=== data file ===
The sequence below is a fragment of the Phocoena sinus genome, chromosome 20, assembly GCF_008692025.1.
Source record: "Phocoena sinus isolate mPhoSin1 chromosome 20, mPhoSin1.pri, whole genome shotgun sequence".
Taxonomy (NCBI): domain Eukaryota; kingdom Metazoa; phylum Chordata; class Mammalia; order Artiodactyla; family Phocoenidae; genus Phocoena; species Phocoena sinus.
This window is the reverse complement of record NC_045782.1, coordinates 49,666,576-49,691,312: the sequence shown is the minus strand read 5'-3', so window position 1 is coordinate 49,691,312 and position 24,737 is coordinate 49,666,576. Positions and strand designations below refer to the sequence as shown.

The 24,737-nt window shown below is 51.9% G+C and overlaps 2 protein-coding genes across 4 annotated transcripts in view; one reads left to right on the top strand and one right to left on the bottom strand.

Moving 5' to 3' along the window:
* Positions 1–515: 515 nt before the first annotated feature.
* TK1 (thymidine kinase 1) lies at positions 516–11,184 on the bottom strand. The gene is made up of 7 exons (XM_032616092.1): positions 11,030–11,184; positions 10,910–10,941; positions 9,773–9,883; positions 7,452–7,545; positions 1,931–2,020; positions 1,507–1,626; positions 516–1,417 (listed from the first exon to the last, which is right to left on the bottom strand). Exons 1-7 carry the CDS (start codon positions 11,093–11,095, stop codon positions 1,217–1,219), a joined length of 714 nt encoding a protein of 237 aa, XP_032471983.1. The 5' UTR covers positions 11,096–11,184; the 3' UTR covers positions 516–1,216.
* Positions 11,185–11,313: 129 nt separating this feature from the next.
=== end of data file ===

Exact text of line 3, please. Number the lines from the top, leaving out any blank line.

Taxonomy (NCBI): domain Eukaryota; kingdom Metazoa; phylum Chordata; class Mammalia; order Artiodactyla; family Phocoenidae; genus Phocoena; species Phocoena sinus.